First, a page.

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StonebridgeFOCUS | What a Mess

If you were to open the front door to my house, you would be immediately greeted by a host of stuffed animals my daughter placed on the stairs and baby toys as far as the eye could see. Our living room is a minefield of pacifiers and Fisher-Price® products. But it’s still not as messy as the current financial markets and economy.

It’s hard to define the current state of the market and economy in a single word. You could call it a quandary, a quagmire, or just a complete and utter mess. It’s difficult to make heads or tails of it. There are flavors of the late 90s/early 2000s where the fundamentals, or financial strength, of companies didn’t matter (think meme stocks and crypto), mixed in with stubbornly high inflation, taking a page out of the 1970s and 1980s.

After US inflation appeared to level off in July, economists expected inflation to slow based on lower energy prices. Instead, inflation rose in August (8.3% year-over-year) despite decreased oil and gas prices. Some of the transitory inflation factors (energy, new and used vehicles) are beginning to rollover, while stickier inflation components (shelter, food away from home) remain on the higher end.

Speaking of shelter, the real estate market is showing clear signs of slowing with aggressive price cutting, declining home sales, and falling mortgage applications. All of this is happening as rising interest rates are pricing out potential home buyers.

The Federal Reserve has increased interest rates four times this year (up 2.25%) to combat inflation with an expectation that rates will continue to rise going into the end of the year. It’s clear that the Federal Reserve is dedicated to stamping out inflation, accepting that the financial, housing, and job markets may be collateral damage (could this mark the death of the “Fed Put?”).

Wages have risen meaningfully, putting pressure on employers, but still aren’t keeping pace with inflation. All these data points would point to a poor outlook, if it weren’t for the job market, which is booming. There are two open jobs for every person looking for a job and the US has added an average of 400,000 jobs per month so far this year. In other positive news: Global supply chains are easing1, retailers are heavily discounting excess inventory2, gas prices are lower3, car prices are normalizing4, and real-time data suggests that rental inflation is easing5.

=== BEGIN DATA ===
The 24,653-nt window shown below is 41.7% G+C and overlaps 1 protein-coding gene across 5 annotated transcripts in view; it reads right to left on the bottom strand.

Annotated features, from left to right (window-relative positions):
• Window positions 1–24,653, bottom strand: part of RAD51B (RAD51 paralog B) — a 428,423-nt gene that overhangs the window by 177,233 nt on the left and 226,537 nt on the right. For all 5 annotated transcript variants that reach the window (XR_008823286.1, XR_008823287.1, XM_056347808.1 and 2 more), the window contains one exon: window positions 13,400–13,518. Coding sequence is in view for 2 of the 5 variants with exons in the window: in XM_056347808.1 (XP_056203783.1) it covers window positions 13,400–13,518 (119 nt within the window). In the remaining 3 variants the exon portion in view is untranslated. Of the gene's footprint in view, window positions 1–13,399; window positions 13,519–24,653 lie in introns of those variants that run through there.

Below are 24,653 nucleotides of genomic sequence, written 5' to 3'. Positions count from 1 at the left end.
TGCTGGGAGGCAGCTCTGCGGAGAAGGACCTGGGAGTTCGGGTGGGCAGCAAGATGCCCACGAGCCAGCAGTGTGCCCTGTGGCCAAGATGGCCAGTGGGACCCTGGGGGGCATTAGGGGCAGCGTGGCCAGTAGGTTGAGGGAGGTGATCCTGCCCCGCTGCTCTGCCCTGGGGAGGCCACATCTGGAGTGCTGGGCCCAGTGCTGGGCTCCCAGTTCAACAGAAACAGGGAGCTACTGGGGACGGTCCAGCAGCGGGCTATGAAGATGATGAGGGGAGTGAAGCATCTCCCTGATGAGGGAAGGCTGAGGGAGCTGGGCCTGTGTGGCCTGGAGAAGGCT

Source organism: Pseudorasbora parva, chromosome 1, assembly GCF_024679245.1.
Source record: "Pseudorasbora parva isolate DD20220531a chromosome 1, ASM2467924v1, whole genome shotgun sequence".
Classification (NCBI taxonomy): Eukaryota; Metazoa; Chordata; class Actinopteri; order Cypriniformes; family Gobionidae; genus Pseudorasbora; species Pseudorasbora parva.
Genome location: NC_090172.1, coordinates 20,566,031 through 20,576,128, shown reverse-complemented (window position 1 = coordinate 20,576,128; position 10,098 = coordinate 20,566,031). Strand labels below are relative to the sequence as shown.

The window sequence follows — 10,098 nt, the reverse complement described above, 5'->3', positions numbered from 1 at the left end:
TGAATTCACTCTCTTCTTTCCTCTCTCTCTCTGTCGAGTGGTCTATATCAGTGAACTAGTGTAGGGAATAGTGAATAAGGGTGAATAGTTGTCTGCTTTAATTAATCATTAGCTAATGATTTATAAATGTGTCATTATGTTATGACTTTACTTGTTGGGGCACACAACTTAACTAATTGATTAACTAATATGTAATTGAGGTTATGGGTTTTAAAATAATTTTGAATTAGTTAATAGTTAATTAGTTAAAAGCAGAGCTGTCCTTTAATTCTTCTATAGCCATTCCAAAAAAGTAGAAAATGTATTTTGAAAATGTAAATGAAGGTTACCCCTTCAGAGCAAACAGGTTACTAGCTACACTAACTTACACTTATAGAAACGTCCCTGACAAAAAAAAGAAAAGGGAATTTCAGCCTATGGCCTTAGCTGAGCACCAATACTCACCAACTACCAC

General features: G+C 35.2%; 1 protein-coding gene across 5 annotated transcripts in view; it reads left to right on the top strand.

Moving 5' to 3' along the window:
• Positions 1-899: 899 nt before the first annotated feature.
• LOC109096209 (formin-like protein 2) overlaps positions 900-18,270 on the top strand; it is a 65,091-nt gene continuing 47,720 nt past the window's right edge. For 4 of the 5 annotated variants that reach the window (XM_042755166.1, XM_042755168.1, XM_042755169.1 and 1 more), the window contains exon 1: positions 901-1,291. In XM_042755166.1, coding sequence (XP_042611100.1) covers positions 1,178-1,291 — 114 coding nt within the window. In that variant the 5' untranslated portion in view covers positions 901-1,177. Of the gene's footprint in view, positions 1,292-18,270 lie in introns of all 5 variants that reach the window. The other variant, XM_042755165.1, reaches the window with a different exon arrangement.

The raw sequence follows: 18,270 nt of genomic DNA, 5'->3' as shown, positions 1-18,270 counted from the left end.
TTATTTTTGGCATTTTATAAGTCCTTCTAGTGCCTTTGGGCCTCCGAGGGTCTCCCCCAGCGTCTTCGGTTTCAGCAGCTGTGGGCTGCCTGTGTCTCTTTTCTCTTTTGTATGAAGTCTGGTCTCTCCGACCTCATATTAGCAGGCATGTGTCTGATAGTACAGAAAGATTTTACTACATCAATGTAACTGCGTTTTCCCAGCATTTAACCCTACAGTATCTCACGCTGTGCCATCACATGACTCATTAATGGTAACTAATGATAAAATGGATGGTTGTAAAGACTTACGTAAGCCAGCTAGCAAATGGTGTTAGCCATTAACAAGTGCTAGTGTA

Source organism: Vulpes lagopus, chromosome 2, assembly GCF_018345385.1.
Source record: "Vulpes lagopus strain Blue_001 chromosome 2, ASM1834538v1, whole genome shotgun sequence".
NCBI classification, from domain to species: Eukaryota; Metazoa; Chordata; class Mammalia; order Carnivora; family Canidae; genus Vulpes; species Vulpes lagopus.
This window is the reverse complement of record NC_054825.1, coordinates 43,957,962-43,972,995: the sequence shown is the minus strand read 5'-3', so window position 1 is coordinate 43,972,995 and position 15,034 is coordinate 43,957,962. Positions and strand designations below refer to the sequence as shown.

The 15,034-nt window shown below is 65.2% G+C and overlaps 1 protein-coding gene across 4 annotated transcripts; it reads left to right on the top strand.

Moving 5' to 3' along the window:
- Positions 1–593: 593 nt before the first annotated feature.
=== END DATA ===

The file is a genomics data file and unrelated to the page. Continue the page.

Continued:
All of this to say, things are messy.


If there is any lesson to be learned from today’s climate, it is that the market, the economy, our politics, and our lives are messy. We want them to be tidy because it would be easier to make decisions and formulate our opinions. Unfortunately, 2 + 2 = 4 can’t be applied to all aspects of our lives. The market, and economy, is a compilation of the actions and decisions made by billions of people across the world. If people are messy, we should expect the market to get messy from time to time.

Messy market conditions generally evoke an emotional response. Emotions are certainly important as dashboard indicators on how you feel about yourself and your surroundings but are terrible fuel for financial decision-making. This is why we emphasize the importance of creating a thoughtful and cohesive wealth management plan that accounts for these types of environments and focuses on achieving your specific career, life, and wealth goals.

We are grateful for you and your continued trust and confidence. 

Tyler Martin, CFP®, CPWA®


The New York Fed’s Global Supply Chain Pressure Index declined for the fourth consecutive month in August to reach its lowest level since January 2021.
2Bloated inventories are forcing retailers to offer discounts to offload them. The proportion of apparel, footwear, and accessories that was on markdown in July was ~60% compared to 43% a year ago.
The U.S. Energy Information Administration reports that average gas prices are down 95 cents since June.
The Manheim Used Vehicle Index has declined more than 10% since January 2022.
Zillow’s Observed Rent (based on national averages) has decelerated from over 17% to 13% (year-over-year) since February.

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